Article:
Don’t just stand there—do something!
[T]he number and scope of the legal threats to Obama appear unprecedented. This comes in part because, these days, the extreme polarization of political opinion in Congress is reflected in the federal courts as well. On the Supreme Court and on lower courts, the differences between conservative and liberal federal judges can lead to dramatic differences in results. Sometimes, it’s worth it for challengers to roll the dice in front of the right judge.
When I interviewed President Obama about legal matters, last year, he made another point about why litigation has become so important in contemporary Washington. He noted that there was once a time when Congress actually did pass laws to address national problems. Legislators enacted a major reform of immigration laws in 1986 and a significant addition to the Clean Air Act in 1990. But Congress has been paralyzed by partisan gridlock in recent years; its inability, or unwillingness, to address immigration is only the best known of its failures. When Congress doesn’t act, the underlying problems don’t go away—and a President will try to address them on his own. This leads to lawsuits in response. And now there are lots of them, and their verdicts will pass judgment on President Obama as much as on any individual issue.
Let us reject outright that there are “threats to Obama”. He is the threat. In all the cases cited at the original article—ObamaCare, amnesty for illegals, even “net neutrality—Obama is the one acting outside the law. He threatens the Constitution.
To paraphrase Donald Rumsfeld, you go to war with the Congress you have. If Congress is incapable of “acting”, it’s because the people have voted it so. We the people gave Obama the Congress he wanted in 2008, and we’ve been trying to claw it back ever since. The most recent election was the clearest indication of all. No to Obama, no to his “acts”, no to his approach to “national problems”. He is the national problem. Unfortunately, it came an election too late. Obama is unbound.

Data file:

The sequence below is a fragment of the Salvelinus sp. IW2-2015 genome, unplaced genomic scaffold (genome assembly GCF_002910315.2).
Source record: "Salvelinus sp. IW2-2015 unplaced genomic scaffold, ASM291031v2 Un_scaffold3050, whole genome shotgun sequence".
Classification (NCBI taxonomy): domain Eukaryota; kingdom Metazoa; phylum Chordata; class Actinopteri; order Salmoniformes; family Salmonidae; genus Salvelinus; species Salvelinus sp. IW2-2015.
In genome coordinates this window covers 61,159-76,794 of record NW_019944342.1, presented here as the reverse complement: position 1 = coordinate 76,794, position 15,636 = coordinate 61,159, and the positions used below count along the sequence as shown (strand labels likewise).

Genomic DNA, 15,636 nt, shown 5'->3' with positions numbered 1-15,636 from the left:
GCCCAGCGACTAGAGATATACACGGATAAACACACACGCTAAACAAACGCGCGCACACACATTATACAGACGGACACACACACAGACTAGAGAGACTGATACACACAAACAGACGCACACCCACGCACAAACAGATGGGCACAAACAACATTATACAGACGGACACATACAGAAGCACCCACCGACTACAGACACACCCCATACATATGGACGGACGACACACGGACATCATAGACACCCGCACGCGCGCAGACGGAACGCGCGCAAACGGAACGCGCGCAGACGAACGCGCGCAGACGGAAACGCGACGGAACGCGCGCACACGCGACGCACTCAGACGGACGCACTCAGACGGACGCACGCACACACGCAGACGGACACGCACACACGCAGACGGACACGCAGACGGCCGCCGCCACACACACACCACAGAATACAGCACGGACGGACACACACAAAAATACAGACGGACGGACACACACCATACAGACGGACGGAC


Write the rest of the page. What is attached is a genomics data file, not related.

SHANNON BREAM, FOX NEWS: There’s pushback from the Hill from a number of leaders there who say this represents yet another agreement that Congress should be involved with. They feel like they should have a voice in it, especially considering an agreement of this nature on an international scale. How do you respond to them?
JOSH EARNEST, FOX NEWS: Well, these are individuals, at least many of them, deny the fact that climate change even exists. So I’m not sure that they would be in the best position to decide whether or not a climate change agreement is one that is worth entering in to.
BREAM: Politics aside, is this the kind of agreement that Congress should have an ability to sign off on?
EARNEST: Well, again, I think it’s hard to take seriously from some members of Congress who deny the fact that climate change exists, that they should have some opportunity to render judgment about climate change agreements.
And with that, the executive branch of government dismissed the legislative branch from its assigned duty of approving treaties. The politically driven ends justify the unconstitutional means. The Congress we just put in place has no voice on an issue polls indicate we don’t give a crap about.